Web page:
The Museo Nacional de Antropología
The Museo Nacional de Antropología, the National Museum of Anthropology, is mind-blowing. We spent much of a day there, until we were ready to drop from exhaustion, and we saw maybe a quarter of it at best – maybe more like a sixth. The part we saw was the best collection of pre-Columbian art I've ever seen. The rest will have to wait until the next time I'm in town. Appreciating this museum is the project of a lifetime. These photos are from Christmas Day, by the way; one great thing about Mexico City is that museums and such are open on holidays!
Walking Around II
Starting again at the Palacio de Bellas Artes, here are more photos from walking around the city, ending up at the cathedral on the central square, the Zócalo. Along the way, we happened upon not one but two street protests. The first was protesting for labor rights for workers at the national art museum, and against the creation of a Secretary of Culture, which I guess they felt was a step toward the privatization of culture (I'm not sure what the connection is there – if someone reading this understands the protest better, please let me know). The second was a protest about "The 43", the disappearance of 43 students from a rural teacher's college in Guerrero, Mexico, in 2014. The students were protesting government actions, were taken into custody by the local police, and were never seen again. Federal forces might have been involved in the disappearance, including the Mexican army. It's a huge political scandal there now, for obvious reasons. One Mexican I talked to said that the attitude of the protestors now was basically, "Look, we know they're all dead; we just want to know where their bodies are, so that we can mourn them." Which seems like the least one could ask.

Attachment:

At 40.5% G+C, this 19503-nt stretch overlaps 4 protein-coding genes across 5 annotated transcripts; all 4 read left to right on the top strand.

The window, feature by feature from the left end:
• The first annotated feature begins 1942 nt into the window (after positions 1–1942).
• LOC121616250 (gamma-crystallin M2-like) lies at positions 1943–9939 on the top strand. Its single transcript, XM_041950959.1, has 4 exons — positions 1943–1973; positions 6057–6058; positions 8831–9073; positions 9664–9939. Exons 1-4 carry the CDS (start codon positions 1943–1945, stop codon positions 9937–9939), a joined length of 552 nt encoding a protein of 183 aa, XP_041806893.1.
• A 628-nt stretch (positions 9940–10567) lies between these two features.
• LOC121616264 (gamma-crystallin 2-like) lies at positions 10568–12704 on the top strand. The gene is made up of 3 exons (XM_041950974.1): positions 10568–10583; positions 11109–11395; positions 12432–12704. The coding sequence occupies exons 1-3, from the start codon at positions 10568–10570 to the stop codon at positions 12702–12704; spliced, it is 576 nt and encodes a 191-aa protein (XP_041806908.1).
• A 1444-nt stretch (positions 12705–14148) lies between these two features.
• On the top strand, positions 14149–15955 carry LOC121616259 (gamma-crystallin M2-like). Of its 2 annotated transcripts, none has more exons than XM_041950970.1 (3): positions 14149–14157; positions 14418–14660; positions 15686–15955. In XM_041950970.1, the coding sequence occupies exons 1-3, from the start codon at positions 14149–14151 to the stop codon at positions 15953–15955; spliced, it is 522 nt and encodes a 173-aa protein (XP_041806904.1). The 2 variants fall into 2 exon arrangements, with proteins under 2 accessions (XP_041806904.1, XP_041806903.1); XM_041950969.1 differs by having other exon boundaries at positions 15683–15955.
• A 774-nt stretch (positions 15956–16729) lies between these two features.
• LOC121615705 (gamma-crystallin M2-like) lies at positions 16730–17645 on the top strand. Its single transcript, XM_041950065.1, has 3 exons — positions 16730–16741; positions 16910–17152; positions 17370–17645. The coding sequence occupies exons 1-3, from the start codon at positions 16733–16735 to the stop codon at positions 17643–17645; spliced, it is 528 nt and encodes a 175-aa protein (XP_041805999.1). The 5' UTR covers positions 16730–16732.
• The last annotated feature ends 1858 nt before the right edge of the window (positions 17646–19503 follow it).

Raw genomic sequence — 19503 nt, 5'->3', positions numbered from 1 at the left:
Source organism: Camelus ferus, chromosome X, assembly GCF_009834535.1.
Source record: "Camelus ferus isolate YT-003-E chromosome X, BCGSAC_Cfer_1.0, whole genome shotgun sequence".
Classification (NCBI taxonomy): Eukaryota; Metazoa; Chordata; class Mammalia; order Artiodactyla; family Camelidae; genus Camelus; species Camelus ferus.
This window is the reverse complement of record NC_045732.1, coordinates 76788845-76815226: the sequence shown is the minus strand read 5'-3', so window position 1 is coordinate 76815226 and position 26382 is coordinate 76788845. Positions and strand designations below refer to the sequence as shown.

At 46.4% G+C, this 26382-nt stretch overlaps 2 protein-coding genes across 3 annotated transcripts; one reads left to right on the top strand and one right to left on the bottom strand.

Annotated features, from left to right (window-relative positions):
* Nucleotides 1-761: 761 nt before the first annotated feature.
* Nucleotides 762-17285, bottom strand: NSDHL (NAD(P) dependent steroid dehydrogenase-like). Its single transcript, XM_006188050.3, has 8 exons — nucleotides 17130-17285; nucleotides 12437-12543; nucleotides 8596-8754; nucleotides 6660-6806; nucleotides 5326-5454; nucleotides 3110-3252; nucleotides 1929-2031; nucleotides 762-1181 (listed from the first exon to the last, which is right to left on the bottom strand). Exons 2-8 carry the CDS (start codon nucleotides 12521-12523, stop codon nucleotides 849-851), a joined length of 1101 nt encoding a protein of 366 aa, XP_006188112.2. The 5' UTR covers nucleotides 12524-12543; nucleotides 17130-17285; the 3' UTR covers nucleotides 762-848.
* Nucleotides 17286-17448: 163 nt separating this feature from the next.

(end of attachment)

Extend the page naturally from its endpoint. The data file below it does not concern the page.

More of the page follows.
Food Market Tour
The next day we went on a tour of the main food market in the downtown area. It is immense, spanning several city blocks and containing innumerable vendors and stalls. The tour took four hours, and was not for the faint of heart. You might think I'm showing you some pretty gross stuff in these photos – pig's heads, cow stomachs, a brain taco – but trust me, I have spared you the worst. It was fascinating, and delicious; we stopped for food several times, although I didn't partake of the brain taco (nor of the eyeball taco, not pictured here).

The first taco I ate is the third photo, prepared by the guys in the second photo; fantastic. The second taco I ate is the eighth photo, prepared by the guys in the ninth; also fantastic. Keewi bought a bunch of mole from the mole stand. Photo 18 is corn with a special fungus growing on it, considered a delicacy apparently; I didn't catch what it was called. The workers stripping the thorns from the nopales were very fun to watch – extremely fast. I didn't try the grasshoppers (photo 24), but I did eat an ant. The brain taco is photo 26, and photo 28 is, I believe, cow stomachs (a very interesting surface texture on those). The last photo is a huarache, a big open-faced meal shaped like a slipper (which is what huarache means). It is topped with potato, marinated chicken, cheese, and squash blossoms, in stripes. It was good, but not as good as the tacos we had had earlier.